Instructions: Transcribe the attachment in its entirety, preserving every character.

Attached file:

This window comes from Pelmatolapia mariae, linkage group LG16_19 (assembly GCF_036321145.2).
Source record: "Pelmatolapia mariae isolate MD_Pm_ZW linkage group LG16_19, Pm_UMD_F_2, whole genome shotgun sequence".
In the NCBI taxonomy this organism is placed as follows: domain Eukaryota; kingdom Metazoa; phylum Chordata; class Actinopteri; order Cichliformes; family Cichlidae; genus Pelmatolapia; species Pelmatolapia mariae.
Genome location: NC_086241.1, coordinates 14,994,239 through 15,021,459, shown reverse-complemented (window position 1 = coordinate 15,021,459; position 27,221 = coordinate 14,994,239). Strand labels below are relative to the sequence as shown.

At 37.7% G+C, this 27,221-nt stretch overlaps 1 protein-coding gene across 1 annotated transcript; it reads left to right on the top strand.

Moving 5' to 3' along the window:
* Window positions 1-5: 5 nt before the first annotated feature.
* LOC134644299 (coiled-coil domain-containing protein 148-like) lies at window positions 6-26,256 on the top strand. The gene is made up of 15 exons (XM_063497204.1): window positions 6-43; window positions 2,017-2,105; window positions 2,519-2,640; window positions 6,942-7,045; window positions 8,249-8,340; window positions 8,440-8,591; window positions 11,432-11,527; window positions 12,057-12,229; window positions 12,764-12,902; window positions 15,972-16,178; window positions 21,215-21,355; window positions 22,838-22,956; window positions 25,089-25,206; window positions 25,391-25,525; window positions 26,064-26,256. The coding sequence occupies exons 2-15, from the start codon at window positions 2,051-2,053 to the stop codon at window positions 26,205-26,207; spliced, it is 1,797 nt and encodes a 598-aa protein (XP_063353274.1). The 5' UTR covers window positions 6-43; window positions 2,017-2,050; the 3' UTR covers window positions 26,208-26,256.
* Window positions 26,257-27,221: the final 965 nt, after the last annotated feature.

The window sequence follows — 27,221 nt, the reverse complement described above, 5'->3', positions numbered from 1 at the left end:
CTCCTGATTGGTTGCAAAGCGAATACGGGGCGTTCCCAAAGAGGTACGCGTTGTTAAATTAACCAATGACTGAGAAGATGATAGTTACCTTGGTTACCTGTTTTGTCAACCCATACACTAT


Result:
This window comes from Pelmatolapia mariae, linkage group LG16_19 (assembly GCF_036321145.2).
Source record: "Pelmatolapia mariae isolate MD_Pm_ZW linkage group LG16_19, Pm_UMD_F_2, whole genome shotgun sequence".
In the NCBI taxonomy this organism is placed as follows: domain Eukaryota; kingdom Metazoa; phylum Chordata; class Actinopteri; order Cichliformes; family Cichlidae; genus Pelmatolapia; species Pelmatolapia mariae.
Genome location: NC_086241.1, coordinates 14,994,239 through 15,021,459, shown reverse-complemented (window position 1 = coordinate 15,021,459; position 27,221 = coordinate 14,994,239). Strand labels below are relative to the sequence as shown.

At 37.7% G+C, this 27,221-nt stretch overlaps 1 protein-coding gene across 1 annotated transcript; it reads left to right on the top strand.

Moving 5' to 3' along the window:
* Window positions 1-5: 5 nt before the first annotated feature.
* LOC134644299 (coiled-coil domain-containing protein 148-like) lies at window positions 6-26,256 on the top strand. The gene is made up of 15 exons (XM_063497204.1): window positions 6-43; window positions 2,017-2,105; window positions 2,519-2,640; window positions 6,942-7,045; window positions 8,249-8,340; window positions 8,440-8,591; window positions 11,432-11,527; window positions 12,057-12,229; window positions 12,764-12,902; window positions 15,972-16,178; window positions 21,215-21,355; window positions 22,838-22,956; window positions 25,089-25,206; window positions 25,391-25,525; window positions 26,064-26,256. The coding sequence occupies exons 2-15, from the start codon at window positions 2,051-2,053 to the stop codon at window positions 26,205-26,207; spliced, it is 1,797 nt and encodes a 598-aa protein (XP_063353274.1). The 5' UTR covers window positions 6-43; window positions 2,017-2,050; the 3' UTR covers window positions 26,208-26,256.
* Window positions 26,257-27,221: the final 965 nt, after the last annotated feature.

The window sequence follows — 27,221 nt, the reverse complement described above, 5'->3', positions numbered from 1 at the left end:
CTCCTGATTGGTTGCAAAGCGAATACGGGGCGTTCCCAAAGAGGTACGCGTTGTTAAATTAACCAATGACTGAGAAGATGATAGTTACCTTGGTTACCTGTTTTGTCAACCCATACACTAT